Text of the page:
How can you tell if you have located the global minimum of your objective function? The short answer is that you cannot; you have no guarantee that the result of a Global Optimization Toolbox solver is a global optimum. While all Global Optimization Toolbox solvers repeatedly attempt to locate a global solution, no solver employs an algorithm that can certify a solution as global.
However, you can use the strategies in this section for investigating solutions.
Before you can determine if a purported solution is a global
minimum, first check that it is a local minimum. To do so, run
patternsearch on the problem.
To convert the
problem to use
problem.solver = 'patternsearch';
Also, change the start point to the solution you just found, and clear the options:
problem.x0 = x; problem.options = ;
For example, Check Nearby Points shows the following:
options = optimoptions(@fmincon,'Algorithm','active-set'); ffun = @(x)(x(1)-(x(1)-x(2))^2); problem = createOptimProblem('fmincon', ... 'objective',ffun,'x0',[1/2 1/3], ... 'lb',[0 -1],'ub',[1 1],'options',options); [x,fval,exitflag] = fmincon(problem) x = 1.0e-007 * 0 0.1614 fval = -2.6059e-016 exitflag = 1
However, checking this purported solution with
that there is a better solution. Start
the reported solution
% set the candidate solution x as the start point problem.x0 = x; problem.solver = 'patternsearch'; problem.options = ; [xp,fvalp,exitflagp] = patternsearch(problem) Optimization terminated: mesh size less than options.MeshTolerance. xp = 1.0000 -1.0000 fvalp = -3.0000 exitflagp = 1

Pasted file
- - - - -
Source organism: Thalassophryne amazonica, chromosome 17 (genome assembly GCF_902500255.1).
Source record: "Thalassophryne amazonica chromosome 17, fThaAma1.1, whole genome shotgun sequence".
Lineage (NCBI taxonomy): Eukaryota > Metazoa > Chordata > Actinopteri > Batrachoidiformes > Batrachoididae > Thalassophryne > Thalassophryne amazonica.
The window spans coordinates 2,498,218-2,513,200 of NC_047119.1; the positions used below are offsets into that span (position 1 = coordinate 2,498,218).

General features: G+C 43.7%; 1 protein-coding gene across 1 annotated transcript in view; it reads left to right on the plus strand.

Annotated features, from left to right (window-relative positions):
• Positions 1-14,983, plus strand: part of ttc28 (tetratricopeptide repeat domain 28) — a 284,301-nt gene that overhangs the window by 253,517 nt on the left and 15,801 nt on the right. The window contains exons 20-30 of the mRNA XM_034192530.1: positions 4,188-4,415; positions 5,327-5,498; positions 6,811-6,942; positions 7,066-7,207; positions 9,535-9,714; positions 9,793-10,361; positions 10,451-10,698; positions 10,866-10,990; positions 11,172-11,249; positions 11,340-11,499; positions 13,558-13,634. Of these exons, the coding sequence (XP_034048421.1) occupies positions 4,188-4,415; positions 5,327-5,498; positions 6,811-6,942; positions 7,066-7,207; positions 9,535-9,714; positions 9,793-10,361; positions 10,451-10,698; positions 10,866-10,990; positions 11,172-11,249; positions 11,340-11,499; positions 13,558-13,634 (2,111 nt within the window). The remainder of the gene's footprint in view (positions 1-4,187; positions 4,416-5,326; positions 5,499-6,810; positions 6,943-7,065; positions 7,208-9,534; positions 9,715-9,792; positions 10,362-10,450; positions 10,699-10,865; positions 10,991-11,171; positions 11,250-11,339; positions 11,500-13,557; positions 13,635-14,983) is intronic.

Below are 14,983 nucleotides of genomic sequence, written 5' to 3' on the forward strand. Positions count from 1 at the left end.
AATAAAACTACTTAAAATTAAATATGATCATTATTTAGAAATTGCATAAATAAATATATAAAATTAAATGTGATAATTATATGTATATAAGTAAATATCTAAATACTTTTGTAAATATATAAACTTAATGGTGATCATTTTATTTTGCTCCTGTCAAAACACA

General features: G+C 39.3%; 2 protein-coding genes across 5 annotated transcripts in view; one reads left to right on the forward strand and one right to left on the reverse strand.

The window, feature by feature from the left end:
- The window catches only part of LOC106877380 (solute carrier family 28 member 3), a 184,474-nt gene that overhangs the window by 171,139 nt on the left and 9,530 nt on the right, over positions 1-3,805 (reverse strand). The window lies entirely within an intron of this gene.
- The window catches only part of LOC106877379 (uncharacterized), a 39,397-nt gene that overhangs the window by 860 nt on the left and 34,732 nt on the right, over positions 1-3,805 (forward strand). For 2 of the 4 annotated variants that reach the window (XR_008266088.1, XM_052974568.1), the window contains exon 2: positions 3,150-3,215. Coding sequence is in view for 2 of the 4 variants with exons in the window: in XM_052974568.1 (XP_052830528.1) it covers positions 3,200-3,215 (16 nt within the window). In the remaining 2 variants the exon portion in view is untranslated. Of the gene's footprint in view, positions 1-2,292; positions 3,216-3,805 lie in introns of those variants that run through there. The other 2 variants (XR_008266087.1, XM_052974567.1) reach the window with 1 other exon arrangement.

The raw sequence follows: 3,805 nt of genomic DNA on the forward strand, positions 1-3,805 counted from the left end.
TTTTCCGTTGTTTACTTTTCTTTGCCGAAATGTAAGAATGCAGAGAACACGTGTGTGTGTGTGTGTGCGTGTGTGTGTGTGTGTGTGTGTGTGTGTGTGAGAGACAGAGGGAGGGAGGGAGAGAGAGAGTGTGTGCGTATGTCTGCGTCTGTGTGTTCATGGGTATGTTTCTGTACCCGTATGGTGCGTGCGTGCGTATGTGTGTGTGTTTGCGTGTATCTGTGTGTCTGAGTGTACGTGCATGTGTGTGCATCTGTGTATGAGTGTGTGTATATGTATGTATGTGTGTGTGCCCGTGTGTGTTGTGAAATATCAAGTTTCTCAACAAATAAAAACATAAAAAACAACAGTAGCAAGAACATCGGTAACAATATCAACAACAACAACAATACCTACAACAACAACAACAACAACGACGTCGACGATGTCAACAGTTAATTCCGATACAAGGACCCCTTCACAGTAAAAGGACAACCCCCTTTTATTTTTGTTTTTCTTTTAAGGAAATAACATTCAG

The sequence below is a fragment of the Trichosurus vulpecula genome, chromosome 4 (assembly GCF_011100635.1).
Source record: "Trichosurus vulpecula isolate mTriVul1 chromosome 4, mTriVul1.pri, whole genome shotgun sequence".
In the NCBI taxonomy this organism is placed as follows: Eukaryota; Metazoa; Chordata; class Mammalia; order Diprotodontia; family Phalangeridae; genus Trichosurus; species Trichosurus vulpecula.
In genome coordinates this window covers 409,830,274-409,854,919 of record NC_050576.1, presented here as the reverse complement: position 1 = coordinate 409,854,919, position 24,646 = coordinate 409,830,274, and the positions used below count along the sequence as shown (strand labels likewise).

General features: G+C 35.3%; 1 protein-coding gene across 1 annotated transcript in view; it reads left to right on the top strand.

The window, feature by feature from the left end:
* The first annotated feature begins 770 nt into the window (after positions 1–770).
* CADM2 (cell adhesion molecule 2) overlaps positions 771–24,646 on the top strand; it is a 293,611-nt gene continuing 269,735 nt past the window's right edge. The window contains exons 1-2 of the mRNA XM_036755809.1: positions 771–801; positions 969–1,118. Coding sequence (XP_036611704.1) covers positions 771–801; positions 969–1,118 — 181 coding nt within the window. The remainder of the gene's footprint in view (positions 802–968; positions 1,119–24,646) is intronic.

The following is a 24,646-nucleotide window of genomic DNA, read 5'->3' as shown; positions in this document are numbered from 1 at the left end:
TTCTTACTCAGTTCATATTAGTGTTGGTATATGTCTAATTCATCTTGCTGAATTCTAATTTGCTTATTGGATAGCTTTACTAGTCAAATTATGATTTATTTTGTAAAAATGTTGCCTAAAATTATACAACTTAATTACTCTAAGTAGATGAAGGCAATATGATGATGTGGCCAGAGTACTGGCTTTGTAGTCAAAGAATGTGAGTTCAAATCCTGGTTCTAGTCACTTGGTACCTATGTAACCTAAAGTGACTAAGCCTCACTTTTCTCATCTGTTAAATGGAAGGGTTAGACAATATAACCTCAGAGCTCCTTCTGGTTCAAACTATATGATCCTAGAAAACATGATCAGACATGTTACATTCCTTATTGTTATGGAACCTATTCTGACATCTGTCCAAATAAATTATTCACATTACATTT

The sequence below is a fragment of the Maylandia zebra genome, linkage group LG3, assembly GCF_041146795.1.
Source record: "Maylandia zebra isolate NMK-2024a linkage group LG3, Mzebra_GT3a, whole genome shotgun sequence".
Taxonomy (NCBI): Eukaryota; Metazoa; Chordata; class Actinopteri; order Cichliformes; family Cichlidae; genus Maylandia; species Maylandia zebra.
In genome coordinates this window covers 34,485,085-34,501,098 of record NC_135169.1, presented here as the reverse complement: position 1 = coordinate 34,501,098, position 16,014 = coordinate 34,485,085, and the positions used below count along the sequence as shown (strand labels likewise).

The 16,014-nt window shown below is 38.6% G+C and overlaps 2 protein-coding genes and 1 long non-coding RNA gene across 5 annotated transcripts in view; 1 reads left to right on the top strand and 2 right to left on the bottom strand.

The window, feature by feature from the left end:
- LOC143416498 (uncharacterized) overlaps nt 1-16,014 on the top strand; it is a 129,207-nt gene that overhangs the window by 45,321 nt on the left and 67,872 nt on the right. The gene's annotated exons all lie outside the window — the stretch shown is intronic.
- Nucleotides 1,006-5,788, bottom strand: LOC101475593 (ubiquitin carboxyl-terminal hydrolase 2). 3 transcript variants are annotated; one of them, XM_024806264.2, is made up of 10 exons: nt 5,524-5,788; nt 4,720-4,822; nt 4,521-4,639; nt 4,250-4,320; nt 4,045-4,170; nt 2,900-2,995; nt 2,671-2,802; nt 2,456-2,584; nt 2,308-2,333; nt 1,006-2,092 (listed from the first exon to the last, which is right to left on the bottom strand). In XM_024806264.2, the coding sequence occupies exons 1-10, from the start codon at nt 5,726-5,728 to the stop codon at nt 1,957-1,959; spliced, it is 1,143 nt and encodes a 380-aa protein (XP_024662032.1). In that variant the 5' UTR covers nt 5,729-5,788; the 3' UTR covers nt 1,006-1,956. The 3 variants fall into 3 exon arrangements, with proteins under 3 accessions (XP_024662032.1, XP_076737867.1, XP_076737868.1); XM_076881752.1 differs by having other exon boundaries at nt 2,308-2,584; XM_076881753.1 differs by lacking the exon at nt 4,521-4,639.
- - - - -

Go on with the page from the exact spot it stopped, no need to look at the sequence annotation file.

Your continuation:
Suppose you have a smooth objective function in a bounded region.
Given enough time and start points,
locates a global solution.
Therefore, if you can bound the region where a global solution
can exist, you can obtain some degree of assurance that
the global solution.
For example, consider the function
The initial summands x6 + y6 force the function to become large and positive for large values of |x| or |y|. The components of the global minimum of the function must be within the bounds
–10 ≤ x,y ≤ 10,
since 106 is much larger than all the multiples of 104 that occur in the other summands of the function.
You can identify smaller bounds for this problem; for example, the global minimum is between –2 and 2. It is more important to identify reasonable bounds than it is to identify the best bounds.
To check whether there is a better solution to your problem,
MultiStart with additional start points. Use
GlobalSearch for this task because
not run the local solver from all start points.
For example, see Example: Searching for a Better Solution.